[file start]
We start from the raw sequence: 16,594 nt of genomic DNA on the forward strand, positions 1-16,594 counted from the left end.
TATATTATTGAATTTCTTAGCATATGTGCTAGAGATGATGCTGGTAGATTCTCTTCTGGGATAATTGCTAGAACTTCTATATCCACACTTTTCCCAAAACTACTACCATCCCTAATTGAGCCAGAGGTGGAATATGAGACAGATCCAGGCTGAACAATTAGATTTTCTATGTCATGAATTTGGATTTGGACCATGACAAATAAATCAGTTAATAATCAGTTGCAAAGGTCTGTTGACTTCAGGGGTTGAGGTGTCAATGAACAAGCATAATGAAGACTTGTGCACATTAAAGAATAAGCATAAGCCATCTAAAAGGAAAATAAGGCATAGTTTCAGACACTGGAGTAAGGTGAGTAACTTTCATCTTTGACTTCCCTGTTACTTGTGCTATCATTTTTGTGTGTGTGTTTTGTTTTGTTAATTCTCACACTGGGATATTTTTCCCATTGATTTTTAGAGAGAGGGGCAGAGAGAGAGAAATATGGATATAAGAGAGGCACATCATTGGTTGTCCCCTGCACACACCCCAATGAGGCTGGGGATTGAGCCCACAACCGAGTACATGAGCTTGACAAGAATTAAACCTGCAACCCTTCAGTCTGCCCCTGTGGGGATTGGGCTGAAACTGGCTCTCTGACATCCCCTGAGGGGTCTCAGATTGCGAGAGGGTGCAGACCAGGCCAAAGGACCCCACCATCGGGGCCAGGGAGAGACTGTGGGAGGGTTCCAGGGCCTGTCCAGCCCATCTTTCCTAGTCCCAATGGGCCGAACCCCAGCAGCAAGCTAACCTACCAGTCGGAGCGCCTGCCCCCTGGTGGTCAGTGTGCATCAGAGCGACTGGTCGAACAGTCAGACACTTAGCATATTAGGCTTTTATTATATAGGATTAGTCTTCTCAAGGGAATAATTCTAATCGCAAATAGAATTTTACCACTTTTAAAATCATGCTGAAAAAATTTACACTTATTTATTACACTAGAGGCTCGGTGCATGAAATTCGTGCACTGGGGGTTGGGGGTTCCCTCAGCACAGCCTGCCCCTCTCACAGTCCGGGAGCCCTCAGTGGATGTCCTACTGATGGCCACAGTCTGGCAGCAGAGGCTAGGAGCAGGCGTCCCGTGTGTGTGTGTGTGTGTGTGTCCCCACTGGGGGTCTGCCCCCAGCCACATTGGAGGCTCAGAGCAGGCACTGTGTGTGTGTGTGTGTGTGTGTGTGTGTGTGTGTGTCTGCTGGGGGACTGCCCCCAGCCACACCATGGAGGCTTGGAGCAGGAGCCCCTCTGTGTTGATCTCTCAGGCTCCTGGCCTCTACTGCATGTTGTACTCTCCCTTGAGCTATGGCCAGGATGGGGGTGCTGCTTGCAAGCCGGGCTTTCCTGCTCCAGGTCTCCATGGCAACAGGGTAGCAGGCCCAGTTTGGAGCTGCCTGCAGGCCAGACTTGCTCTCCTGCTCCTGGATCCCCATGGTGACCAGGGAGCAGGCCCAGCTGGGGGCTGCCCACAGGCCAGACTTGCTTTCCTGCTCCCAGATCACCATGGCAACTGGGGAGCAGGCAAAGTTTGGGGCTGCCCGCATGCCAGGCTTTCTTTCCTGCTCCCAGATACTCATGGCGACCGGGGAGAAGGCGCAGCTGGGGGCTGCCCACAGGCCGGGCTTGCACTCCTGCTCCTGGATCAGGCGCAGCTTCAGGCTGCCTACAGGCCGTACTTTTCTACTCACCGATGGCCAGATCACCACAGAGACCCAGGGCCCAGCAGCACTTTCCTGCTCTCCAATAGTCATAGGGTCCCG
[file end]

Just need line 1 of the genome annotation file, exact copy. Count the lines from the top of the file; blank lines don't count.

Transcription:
We start from the raw sequence: 16,594 nt of genomic DNA on the forward strand, positions 1-16,594 counted from the left end.